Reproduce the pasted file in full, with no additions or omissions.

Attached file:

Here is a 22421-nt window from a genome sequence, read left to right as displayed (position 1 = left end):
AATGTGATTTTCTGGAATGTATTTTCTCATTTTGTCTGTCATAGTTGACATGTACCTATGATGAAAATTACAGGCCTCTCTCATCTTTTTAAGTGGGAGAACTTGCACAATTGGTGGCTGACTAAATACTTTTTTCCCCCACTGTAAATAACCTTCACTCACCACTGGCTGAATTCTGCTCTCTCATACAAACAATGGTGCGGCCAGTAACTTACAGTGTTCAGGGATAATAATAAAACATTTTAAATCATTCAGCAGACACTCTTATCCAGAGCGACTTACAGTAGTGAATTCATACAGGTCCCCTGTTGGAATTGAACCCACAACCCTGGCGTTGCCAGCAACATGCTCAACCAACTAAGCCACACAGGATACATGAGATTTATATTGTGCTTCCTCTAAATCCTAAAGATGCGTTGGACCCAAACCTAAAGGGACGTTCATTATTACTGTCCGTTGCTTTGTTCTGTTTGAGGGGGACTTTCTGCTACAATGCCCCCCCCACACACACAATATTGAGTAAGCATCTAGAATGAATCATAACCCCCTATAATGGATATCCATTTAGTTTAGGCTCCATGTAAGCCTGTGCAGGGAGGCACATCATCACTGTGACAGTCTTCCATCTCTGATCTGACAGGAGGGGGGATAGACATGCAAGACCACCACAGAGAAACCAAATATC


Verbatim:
Here is a 22421-nt window from a genome sequence, read left to right as displayed (position 1 = left end):
AATGTGATTTTCTGGAATGTATTTTCTCATTTTGTCTGTCATAGTTGACATGTACCTATGATGAAAATTACAGGCCTCTCTCATCTTTTTAAGTGGGAGAACTTGCACAATTGGTGGCTGACTAAATACTTTTTTCCCCCACTGTAAATAACCTTCACTCACCACTGGCTGAATTCTGCTCTCTCATACAAACAATGGTGCGGCCAGTAACTTACAGTGTTCAGGGATAATAATAAAACATTTTAAATCATTCAGCAGACACTCTTATCCAGAGCGACTTACAGTAGTGAATTCATACAGGTCCCCTGTTGGAATTGAACCCACAACCCTGGCGTTGCCAGCAACATGCTCAACCAACTAAGCCACACAGGATACATGAGATTTATATTGTGCTTCCTCTAAATCCTAAAGATGCGTTGGACCCAAACCTAAAGGGACGTTCATTATTACTGTCCGTTGCTTTGTTCTGTTTGAGGGGGACTTTCTGCTACAATGCCCCCCCCACACACACAATATTGAGTAAGCATCTAGAATGAATCATAACCCCCTATAATGGATATCCATTTAGTTTAGGCTCCATGTAAGCCTGTGCAGGGAGGCACATCATCACTGTGACAGTCTTCCATCTCTGATCTGACAGGAGGGGGGATAGACATGCAAGACCACCACAGAGAAACCAAATATC